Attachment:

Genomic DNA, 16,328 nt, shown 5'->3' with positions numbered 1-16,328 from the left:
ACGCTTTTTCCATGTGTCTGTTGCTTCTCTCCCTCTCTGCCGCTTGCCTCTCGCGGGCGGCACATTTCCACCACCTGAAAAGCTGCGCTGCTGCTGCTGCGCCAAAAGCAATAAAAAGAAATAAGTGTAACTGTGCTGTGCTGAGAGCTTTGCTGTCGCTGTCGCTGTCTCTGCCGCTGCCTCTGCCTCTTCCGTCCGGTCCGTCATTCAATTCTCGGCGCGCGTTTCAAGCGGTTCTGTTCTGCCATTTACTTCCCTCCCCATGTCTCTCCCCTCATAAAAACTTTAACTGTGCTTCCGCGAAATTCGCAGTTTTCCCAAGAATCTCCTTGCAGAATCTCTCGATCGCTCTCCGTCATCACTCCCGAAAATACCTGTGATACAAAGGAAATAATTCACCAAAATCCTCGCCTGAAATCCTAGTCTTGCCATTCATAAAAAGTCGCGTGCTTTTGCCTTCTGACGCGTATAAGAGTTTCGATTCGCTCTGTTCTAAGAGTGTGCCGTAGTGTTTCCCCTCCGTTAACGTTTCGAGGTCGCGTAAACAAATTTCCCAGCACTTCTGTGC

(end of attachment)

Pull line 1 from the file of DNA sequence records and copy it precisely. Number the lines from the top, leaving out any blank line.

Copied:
Genomic DNA, 16,328 nt, shown 5'->3' with positions numbered 1-16,328 from the left: